Between February 23 and March 6, 1836, Colonel William Barret Travis and Colonel James Bowie commanded a ragtag, volunteer collection of 200 English-speaking Texans and Spanish-speaking Tejanos. They defended a mission near San Antonio de Béxar, known as the Alamo. Among the volunteers was a former U.S. Congressman, David Crockett of Tennessee. The defenders were surrounded by a Mexican army of 2,000, commanded by President General Antonio López de Santa Anna.
The Mexican army raised the blood-red flag. Drums sounded the pulsating rattle of rolling thunder. Buglers sounded El Degüello, the signal for no quarter, a fight to the death, the complete destruction of an enemy without mercy. Travis responded with a blast from the Alamo’s largest cannon. The siege of 13 days had begun.
On March 5th, the day before the final assault, Colonel Travis sounded the assembly, and gathered his men together. Standing before his 200 volunteers, Travis informed them of their dire situation, and said that each man could leave now, without reproach, or choose to stay with him to defend the Alamo. With his sword, he drew a line in the sand, and asked for those willing to cross the line to stand with him to fight, and die, for Texas. All but one, crossed the line.
The next day, at 5:30 in the morning, the Mexican assault began. Travis rushed to his post yelling, “Come on boys, the Mexicans are upon us and we’ll give them hell!” As he passed a group of Tejanos, he shouted “¡No rendirse, muchachos!” (“No surrender, boys”). Santa Anna had given orders for his soldiers from Béxar to be excused from the front lines, so they would not be forced to fight Mexican men from their own families defending the Alamo. Within an hour, on the third assault, the defenders were overwhelmed, and the fight for the Alamo was over.
Some one thousand, eight hundred years earlier, in the Roman province of Judaea, two Jewish men crossed a line of their own. It was sometime between the years 30 and 33, during the rule of Pontius Pilate, fifth governor of Judaea, from 26/27 to 36/37, under the Emperor Tiberius.
That was when Joseph of Arimathea and Nicodemus crossed the line.
In the time of Jesus, during Second Temple period, the Sanhedrin, the Council of 71, was the universal Jewish authority in the long chain of Biblical tradition from the time of Moses. The Sanhedrin legislated all aspects of Jewish religious and political life.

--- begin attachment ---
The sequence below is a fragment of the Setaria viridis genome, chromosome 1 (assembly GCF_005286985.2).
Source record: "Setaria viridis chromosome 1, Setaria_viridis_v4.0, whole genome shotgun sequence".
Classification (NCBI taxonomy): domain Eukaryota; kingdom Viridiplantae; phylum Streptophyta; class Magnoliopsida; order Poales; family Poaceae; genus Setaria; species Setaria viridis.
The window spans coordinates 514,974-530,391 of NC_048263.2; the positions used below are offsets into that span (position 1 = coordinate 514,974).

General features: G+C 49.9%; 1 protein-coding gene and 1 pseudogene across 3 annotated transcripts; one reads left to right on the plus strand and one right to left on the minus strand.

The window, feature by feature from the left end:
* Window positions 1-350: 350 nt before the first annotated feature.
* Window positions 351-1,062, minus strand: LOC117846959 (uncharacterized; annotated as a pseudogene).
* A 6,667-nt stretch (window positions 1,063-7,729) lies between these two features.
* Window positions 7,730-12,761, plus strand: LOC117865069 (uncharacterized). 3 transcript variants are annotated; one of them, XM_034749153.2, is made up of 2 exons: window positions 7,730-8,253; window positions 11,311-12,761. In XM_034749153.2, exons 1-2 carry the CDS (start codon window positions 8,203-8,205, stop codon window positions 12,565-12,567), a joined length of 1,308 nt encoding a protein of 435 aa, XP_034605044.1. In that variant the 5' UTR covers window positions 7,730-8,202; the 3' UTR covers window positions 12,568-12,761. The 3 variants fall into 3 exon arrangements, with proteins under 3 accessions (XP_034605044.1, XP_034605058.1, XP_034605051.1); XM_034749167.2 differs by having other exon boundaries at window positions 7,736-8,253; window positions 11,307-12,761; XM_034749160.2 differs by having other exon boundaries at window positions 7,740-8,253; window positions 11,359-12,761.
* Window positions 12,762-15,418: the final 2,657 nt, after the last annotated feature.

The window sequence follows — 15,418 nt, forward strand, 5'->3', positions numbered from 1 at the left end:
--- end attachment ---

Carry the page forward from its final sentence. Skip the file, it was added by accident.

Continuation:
Joseph of Arimathea was a member of the Sanhedrin. He was a “rich man” and a secret disciple of Jesus (Matthew 27:57; Luke 23:50). Joseph is described as an “honorable counselor, who waited (“was searching”) for the kingdom of God” (Mark 15:43). He is described as “a good man, and just” (Luke 23:50).
Nicodemus was a Pharisee, a Teacher of The Law of Moses, and also a member of the Sanhedrin. Nicodemus had gone secretly, in the dark of night, to visit with Jesus, and listen to His teachings (John 3:1–21). Nicodemus feared the wrath of his colleagues in the Sanhedrin, if they should find out about his meetings with Jesus.
According to the Gospel of Mark, on the day of His Crucifixion, Jesus died at the 9th hour (about 3 pm). Following the death of Jesus, Joseph of Arimathea “asked Pilate that he might take away the body of Jesus, and Pilate gave him permission” (John 19:38).
Joseph purchased a linen shroud (Mark 15:46) and Nicodemus purchased myrrh and aloes (John 19:39). Joseph and Nicodemus then went to Golgotha, also called Calvary, the place outside Jerusalem where Jesus was crucified. Golgotha is an Aramaic word, meaning “skull”. The four Gospel writers use the Greek word, Kraníon, meaning Cranium, the part of the skull enclosing the brain, that is translated Calvariæ in Latin, and Calvary in English.